Irvine Appoints a Chief of Police


A former lawyer with a reputation for reform will be Irvine's new police chief, officials said Monday.

Michael Berkow, 46, has headed the Police Department in South Pasadena since 1997. His appointment in Irvine is effective Aug. 13.

"He's got tremendous experience both on the international and national level," Irvine City Manager Allison Hart said. "He is very bright, very energetic, very technically skilled, and he understands the field of public safety."

The new chief will succeed Charles Brobeck, who recently announced his retirement after a decade on the job.

One of Berkow's first tasks is likely to be moving the city toward geographic-based policing, Hart said. "Our policing was originally organized this way, but then we drifted away from it," she said.

By assigning police officers to patrol neighborhoods rather than respond to calls citywide, "They would become familiar with the people, businesses and types of crime problems" associated with their area, Hart said. "The more you can be familiar with an area, the better you can respond."

Berkow, who was born in San Antonio and later lived in New York, holds a law degree from Syracuse University.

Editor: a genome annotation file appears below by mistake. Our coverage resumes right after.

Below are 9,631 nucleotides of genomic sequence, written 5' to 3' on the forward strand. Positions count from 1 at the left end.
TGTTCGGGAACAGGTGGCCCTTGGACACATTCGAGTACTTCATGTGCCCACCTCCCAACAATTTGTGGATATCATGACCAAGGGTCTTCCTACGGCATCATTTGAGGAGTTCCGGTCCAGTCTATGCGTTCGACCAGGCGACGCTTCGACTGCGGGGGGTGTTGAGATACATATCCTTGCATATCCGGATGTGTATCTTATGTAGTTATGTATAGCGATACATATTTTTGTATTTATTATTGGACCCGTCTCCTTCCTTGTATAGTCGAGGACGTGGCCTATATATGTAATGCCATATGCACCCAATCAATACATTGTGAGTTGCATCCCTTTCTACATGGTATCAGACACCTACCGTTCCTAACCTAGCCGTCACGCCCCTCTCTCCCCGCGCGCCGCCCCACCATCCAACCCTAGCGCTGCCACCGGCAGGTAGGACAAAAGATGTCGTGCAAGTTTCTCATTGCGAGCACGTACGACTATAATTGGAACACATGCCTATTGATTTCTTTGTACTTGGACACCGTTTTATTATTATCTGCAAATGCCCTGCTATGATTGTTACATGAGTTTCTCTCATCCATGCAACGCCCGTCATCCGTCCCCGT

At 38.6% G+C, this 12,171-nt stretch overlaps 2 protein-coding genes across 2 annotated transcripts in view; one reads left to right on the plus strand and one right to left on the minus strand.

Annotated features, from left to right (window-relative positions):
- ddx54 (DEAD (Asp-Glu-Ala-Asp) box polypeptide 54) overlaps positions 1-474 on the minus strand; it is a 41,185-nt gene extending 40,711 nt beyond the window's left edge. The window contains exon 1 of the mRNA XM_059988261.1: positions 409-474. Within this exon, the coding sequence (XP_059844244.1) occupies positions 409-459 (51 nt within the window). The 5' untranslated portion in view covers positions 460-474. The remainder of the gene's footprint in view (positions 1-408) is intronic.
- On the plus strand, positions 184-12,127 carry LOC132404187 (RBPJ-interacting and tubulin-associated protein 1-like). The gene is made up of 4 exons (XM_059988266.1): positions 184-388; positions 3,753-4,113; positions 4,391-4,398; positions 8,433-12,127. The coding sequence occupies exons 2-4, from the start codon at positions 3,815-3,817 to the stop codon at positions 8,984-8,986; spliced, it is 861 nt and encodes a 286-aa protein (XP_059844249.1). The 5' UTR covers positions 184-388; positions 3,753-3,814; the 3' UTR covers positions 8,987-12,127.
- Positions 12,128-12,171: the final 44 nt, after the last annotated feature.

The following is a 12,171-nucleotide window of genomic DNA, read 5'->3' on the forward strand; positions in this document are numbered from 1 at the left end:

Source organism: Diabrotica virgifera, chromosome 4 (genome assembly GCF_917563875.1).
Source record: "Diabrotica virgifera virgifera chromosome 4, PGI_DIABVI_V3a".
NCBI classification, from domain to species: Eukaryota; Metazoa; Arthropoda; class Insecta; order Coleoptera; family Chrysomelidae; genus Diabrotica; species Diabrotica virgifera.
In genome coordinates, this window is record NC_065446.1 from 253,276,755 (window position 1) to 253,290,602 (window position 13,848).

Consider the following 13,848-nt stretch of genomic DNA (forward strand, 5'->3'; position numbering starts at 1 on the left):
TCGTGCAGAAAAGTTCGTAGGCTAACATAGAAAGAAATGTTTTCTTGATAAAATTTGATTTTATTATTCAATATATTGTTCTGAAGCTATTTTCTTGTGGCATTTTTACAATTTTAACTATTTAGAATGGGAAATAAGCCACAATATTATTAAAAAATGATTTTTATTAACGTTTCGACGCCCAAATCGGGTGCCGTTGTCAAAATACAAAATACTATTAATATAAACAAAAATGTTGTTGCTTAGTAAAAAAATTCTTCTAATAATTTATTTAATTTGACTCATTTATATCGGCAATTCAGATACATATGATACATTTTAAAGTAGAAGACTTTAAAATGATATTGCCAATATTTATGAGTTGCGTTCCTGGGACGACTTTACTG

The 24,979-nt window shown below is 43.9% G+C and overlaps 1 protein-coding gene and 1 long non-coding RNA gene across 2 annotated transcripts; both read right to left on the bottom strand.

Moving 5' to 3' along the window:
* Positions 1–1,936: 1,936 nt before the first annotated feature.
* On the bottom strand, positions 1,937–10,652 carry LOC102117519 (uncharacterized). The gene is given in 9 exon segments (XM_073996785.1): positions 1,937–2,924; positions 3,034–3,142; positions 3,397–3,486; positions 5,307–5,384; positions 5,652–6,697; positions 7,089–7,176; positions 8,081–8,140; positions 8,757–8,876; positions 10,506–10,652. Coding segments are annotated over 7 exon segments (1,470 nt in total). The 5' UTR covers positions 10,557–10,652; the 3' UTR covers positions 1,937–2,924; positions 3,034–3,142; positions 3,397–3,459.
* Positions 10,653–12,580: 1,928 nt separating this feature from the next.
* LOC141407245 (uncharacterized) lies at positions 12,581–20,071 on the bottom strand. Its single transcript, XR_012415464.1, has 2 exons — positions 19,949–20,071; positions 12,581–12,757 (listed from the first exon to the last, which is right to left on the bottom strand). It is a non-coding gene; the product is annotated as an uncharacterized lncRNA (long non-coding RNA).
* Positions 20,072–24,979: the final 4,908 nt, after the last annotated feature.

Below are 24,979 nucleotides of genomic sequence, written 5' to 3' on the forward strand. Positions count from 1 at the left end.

He has worked for the U.S. Justice Department and Department of State, for which he helped rebuild the police force in war-torn Somalia, helped restore order after turmoil in Haiti and helped oversee elections in Jamaica.

He spent a year working as a 1st Amendment lawyer and another year clerking for a federal judge before joining the Rochester, N.Y., police department, where he led a corruption probe.

Before moving to South Pasadena, he was police chief in Riverside County's Coachella, where he arrested several city officials on a variety of charges.

He was hired in South Pasadena in the wake of a department sex scandal and an FBI probe into charges that authorities had covered up an officer's involvement in a hit-and-run accident.

The chief's salary in Irvine is still being negotiated, Hart said, but will probably be near that of the retiring chief: about $133,000 a year.

Berkow said of his move: "Irvine is a beautiful city. It's a big city with some real complexity of issues, and a unique city that offers some interesting opportunities to do some special kinds of policing. My first agenda is to learn everything I possibly can, most particularly, the city's core values."

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